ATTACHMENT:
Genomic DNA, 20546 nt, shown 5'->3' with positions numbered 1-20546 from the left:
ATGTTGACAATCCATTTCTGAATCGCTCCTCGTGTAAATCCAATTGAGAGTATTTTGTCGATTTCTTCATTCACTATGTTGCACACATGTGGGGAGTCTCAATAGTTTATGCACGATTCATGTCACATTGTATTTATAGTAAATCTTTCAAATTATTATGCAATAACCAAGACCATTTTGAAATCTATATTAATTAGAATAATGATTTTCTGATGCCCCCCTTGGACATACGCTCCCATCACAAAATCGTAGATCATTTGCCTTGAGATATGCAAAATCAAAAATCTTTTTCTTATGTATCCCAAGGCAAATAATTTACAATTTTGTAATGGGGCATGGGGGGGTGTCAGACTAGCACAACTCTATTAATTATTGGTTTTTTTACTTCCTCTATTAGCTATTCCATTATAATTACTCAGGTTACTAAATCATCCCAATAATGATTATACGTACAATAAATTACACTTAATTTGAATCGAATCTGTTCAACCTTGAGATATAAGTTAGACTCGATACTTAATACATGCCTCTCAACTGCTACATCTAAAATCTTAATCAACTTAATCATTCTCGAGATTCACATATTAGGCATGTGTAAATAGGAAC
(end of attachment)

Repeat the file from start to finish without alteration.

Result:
Genomic DNA, 20546 nt, shown 5'->3' with positions numbered 1-20546 from the left:
ATGTTGACAATCCATTTCTGAATCGCTCCTCGTGTAAATCCAATTGAGAGTATTTTGTCGATTTCTTCATTCACTATGTTGCACACATGTGGGGAGTCTCAATAGTTTATGCACGATTCATGTCACATTGTATTTATAGTAAATCTTTCAAATTATTATGCAATAACCAAGACCATTTTGAAATCTATATTAATTAGAATAATGATTTTCTGATGCCCCCCTTGGACATACGCTCCCATCACAAAATCGTAGATCATTTGCCTTGAGATATGCAAAATCAAAAATCTTTTTCTTATGTATCCCAAGGCAAATAATTTACAATTTTGTAATGGGGCATGGGGGGGTGTCAGACTAGCACAACTCTATTAATTATTGGTTTTTTTACTTCCTCTATTAGCTATTCCATTATAATTACTCAGGTTACTAAATCATCCCAATAATGATTATACGTACAATAAATTACACTTAATTTGAATCGAATCTGTTCAACCTTGAGATATAAGTTAGACTCGATACTTAATACATGCCTCTCAACTGCTACATCTAAAATCTTAATCAACTTAATCATTCTCGAGATTCACATATTAGGCATGTGTAAATAGGAAC